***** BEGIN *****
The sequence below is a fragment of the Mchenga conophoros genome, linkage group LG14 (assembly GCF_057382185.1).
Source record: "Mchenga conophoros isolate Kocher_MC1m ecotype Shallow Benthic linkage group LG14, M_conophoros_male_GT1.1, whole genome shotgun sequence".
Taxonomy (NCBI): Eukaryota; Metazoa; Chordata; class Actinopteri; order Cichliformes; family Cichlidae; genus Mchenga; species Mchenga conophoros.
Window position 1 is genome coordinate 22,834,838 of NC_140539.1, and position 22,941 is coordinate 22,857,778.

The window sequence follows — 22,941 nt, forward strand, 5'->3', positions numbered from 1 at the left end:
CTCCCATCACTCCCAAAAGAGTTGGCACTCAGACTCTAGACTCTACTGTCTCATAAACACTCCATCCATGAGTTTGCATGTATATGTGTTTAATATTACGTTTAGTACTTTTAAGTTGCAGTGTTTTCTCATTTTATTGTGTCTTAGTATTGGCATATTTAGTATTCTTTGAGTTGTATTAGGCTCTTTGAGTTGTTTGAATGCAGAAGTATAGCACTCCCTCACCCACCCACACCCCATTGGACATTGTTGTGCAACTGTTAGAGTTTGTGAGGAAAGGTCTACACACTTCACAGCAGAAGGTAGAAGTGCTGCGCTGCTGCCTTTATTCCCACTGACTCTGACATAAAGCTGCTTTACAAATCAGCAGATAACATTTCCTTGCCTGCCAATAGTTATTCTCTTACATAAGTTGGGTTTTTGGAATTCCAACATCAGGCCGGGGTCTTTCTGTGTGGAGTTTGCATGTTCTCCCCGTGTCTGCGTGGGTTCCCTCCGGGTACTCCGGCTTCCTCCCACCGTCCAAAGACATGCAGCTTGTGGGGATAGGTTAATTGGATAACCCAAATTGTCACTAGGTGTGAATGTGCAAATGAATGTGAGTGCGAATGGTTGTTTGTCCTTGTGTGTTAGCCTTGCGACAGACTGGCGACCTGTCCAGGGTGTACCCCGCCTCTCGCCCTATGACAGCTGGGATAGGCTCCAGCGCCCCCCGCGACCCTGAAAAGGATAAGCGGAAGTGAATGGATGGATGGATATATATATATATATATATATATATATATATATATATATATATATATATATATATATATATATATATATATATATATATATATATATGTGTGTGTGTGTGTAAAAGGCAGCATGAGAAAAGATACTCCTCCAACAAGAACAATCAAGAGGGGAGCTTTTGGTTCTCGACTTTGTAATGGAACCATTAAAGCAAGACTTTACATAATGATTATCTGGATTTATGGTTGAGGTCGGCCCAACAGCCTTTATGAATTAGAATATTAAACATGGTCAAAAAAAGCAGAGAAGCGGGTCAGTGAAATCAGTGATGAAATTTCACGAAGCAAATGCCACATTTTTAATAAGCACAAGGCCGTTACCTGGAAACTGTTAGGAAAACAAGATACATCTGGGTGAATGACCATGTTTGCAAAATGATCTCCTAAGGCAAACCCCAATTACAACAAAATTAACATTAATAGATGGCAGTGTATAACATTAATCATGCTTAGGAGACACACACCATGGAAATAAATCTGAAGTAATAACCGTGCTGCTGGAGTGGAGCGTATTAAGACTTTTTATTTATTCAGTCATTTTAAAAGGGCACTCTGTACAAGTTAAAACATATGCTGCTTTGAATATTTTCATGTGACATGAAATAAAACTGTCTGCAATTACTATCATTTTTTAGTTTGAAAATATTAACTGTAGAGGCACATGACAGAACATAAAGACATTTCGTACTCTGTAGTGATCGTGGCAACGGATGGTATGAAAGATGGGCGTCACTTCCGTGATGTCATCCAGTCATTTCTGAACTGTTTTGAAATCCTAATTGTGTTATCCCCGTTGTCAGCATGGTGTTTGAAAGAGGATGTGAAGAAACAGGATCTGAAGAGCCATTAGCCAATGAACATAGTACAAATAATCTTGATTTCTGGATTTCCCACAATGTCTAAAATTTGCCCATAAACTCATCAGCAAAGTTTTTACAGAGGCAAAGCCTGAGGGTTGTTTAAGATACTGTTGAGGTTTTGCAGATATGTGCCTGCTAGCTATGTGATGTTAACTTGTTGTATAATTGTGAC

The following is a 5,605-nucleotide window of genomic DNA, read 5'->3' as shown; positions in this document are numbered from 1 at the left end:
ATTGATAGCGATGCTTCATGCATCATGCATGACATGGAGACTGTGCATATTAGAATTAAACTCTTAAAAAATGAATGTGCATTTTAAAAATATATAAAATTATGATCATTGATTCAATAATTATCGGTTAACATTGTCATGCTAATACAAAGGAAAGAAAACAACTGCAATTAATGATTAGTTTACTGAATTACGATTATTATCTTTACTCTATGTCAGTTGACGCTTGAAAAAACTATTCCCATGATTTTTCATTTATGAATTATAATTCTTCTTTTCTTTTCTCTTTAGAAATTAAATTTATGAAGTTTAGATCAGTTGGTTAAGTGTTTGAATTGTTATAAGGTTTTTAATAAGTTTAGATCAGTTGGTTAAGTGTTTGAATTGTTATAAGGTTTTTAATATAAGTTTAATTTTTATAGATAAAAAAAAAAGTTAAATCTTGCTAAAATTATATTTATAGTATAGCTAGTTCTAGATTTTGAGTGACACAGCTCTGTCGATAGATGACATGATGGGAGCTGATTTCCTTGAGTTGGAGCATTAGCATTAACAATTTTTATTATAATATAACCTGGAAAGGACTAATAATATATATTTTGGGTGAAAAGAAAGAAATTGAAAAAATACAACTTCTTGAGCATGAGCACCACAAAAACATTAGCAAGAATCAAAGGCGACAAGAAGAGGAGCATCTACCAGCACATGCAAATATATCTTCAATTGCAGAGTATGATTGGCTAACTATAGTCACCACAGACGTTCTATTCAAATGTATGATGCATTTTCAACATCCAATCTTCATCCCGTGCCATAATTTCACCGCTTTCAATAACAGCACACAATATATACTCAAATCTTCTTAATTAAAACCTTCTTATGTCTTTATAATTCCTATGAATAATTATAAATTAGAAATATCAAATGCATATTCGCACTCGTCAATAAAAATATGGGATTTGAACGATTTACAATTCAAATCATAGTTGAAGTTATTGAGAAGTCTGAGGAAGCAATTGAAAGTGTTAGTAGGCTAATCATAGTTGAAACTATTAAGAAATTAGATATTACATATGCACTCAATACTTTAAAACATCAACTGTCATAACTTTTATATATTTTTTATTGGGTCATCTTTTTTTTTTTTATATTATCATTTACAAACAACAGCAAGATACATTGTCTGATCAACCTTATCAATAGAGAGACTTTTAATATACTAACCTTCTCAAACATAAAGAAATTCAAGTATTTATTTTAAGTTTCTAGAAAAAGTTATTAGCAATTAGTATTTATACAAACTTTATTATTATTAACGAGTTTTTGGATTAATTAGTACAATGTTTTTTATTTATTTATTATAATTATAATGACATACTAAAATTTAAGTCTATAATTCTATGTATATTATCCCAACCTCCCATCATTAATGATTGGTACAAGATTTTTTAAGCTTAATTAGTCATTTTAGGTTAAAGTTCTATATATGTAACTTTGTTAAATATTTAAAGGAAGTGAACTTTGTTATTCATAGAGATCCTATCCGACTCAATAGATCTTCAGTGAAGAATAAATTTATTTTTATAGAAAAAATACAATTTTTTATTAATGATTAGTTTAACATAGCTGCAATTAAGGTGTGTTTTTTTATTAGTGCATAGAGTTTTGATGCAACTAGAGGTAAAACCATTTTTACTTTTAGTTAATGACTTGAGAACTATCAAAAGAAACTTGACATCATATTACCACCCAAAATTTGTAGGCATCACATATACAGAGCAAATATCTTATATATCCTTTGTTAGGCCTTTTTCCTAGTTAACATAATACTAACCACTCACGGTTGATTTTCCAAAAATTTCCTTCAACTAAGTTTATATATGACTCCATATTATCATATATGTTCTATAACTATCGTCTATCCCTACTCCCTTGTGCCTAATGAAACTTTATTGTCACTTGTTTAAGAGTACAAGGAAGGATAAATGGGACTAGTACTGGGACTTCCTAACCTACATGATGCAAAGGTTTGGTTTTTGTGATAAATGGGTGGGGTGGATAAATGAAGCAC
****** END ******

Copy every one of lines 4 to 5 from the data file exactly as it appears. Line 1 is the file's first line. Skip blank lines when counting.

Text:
Window position 1 is genome coordinate 22,834,838 of NC_140539.1, and position 22,941 is coordinate 22,857,778.

The window sequence follows — 22,941 nt, forward strand, 5'->3', positions numbered from 1 at the left end: